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Chemical Pollution and Mother's Milk


Chemicals in Mother's Milk


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Ask new mothers to describe the experience of nursing their babies, and you'll hear a wide range of stories -- from frustration at problems with getting their babies to cooperate to a description of nursing as the most nurturing and loving experience a woman can have.

What very few of them have reason to suspect is that in addition to all the positives about breastfeeding, scientists are now becoming aware of a small but troubling negative: small doses of chemical pollution are invading mothers' milk. How? Put simply, some forms of pollution persist in the environment. They work their way into water and air, then end up in plants and animals, and from there work their way up the food chain to humans. By unhappy coincidence of chemistry, rather than being flushed out of our bodies, they attach themselves to fatty tissues in humans and accumulate. Those fatty tissues are a source of nutrients for mother's milk, so as a mother's body calls on its reserves of fat for lactation, the pollutants go along for the ride, invading mother's milk, and in turn, the baby.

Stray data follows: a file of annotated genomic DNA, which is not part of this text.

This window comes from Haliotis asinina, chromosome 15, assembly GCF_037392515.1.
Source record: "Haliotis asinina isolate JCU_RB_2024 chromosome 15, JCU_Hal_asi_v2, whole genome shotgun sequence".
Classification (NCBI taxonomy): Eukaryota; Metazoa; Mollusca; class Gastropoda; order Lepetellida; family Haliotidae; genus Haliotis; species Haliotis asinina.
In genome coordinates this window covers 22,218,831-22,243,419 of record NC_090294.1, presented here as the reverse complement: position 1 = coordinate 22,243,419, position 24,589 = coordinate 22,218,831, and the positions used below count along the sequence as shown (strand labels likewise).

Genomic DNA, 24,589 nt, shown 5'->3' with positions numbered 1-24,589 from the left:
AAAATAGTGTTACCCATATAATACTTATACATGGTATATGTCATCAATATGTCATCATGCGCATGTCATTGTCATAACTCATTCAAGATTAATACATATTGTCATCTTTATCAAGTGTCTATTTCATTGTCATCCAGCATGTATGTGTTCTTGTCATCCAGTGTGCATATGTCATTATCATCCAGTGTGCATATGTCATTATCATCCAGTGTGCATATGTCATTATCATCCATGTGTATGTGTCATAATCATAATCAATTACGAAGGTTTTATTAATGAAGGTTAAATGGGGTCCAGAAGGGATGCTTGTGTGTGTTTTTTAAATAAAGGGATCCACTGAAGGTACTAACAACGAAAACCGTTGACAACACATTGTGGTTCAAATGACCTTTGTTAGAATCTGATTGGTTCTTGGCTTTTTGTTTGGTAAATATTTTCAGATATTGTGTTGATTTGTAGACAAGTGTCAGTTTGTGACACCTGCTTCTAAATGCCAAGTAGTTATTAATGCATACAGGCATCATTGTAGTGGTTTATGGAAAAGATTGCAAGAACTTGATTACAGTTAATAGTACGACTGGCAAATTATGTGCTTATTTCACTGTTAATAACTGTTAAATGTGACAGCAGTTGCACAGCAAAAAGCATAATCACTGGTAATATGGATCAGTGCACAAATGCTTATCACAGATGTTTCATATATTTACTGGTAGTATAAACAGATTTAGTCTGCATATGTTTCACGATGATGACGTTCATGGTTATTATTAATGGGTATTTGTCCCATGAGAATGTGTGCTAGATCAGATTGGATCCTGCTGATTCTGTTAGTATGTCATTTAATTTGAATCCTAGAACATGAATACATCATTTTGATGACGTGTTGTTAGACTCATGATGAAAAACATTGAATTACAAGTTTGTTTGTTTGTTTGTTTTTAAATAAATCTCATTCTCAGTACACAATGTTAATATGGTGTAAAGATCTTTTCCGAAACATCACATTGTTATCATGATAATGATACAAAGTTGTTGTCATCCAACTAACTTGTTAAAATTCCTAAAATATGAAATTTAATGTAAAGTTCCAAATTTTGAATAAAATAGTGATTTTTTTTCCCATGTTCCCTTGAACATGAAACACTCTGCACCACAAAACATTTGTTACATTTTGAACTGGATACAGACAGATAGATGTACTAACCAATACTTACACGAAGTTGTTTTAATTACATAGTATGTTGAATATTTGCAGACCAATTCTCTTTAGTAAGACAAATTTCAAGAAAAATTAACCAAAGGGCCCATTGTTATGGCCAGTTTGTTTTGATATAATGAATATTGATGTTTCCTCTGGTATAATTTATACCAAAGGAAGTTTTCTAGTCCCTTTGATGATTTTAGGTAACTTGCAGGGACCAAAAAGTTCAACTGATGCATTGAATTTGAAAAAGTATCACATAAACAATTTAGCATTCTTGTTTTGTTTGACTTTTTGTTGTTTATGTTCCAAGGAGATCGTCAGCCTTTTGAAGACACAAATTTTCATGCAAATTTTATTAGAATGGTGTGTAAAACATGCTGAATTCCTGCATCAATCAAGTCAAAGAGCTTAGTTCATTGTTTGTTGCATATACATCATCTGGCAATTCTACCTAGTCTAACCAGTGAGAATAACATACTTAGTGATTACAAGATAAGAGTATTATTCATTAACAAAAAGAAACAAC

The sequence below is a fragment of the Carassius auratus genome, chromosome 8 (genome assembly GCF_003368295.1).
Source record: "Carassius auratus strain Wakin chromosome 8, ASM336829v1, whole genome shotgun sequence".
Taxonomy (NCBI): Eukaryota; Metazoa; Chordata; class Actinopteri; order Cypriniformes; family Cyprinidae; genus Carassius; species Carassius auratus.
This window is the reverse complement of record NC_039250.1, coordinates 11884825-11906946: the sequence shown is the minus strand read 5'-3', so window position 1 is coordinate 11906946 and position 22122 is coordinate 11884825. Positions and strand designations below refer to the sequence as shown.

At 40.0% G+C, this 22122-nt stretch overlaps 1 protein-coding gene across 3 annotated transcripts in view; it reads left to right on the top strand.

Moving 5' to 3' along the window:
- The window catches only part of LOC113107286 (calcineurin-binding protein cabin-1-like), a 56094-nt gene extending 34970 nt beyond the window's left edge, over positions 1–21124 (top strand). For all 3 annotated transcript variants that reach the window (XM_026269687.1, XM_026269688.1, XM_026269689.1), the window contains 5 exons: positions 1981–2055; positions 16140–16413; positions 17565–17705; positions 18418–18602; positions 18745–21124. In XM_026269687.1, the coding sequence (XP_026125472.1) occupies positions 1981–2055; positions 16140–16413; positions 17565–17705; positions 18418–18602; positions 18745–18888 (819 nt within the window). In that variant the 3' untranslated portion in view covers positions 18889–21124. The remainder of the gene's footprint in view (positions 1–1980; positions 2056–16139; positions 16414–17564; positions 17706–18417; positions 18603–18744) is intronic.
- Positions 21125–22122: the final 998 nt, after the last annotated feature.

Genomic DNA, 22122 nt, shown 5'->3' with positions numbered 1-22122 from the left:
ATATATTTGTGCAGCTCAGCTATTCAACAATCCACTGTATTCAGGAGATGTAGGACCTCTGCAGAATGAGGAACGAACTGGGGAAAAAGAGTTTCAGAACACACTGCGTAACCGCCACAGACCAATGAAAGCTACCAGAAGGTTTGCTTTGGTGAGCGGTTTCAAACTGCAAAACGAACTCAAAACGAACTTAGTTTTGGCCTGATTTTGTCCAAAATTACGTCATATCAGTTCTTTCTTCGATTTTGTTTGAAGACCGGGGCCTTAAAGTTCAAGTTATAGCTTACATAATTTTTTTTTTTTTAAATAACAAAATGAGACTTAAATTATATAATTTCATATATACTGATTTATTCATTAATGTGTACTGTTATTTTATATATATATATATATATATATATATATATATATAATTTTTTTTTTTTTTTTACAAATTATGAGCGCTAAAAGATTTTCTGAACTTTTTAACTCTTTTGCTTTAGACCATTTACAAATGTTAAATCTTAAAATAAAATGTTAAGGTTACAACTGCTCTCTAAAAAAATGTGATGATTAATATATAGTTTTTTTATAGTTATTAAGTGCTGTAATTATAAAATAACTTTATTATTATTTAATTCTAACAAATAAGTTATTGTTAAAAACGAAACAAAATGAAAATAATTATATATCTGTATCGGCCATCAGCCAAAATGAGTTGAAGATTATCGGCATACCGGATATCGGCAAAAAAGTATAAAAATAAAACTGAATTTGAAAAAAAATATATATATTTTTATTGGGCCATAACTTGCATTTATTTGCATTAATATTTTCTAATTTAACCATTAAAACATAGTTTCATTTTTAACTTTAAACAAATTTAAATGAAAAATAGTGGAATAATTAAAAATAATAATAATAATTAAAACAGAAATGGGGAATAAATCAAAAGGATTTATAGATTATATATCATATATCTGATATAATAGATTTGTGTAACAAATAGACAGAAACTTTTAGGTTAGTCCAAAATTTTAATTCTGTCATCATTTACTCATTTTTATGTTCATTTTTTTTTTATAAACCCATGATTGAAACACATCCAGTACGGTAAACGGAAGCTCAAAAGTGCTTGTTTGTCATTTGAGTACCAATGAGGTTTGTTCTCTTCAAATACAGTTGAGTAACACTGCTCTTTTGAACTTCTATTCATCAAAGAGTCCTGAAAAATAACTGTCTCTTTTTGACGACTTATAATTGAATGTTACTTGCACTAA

Not all pollutants behave this way, but one important class of chemicals does -- the persistent organochlorines. Many of these chemicals are known as persistent organic pollutants (POPs) because they persist for years in the environment and in the human body.

First things, first. It's not time to panic, and not time to stop nursing. In almost all cases, the health benefits of nursing far outweigh the potential problems from POPs. But it is time to learn more about the problem, and ultimately to take social and political action to protect our children's children from facing a more difficult choice when it's their time to care for a newborn.

We've already made important progress toward that end. On May 22, 2001, the United States joined many other nations in agreeing to ban the production or use within their borders of many of the most troubling chemicals. Over the last three decades, bans on these chemicals imposed by individual nations have been very effective at reducing the threat these chemicals pose, so scientists fully expect that the new treaty, called the Stockholm Convention, will usher many of these chemicals into virtual nonexistence. In addition, the terms of the treaty establish a process to add to its list of banned chemicals.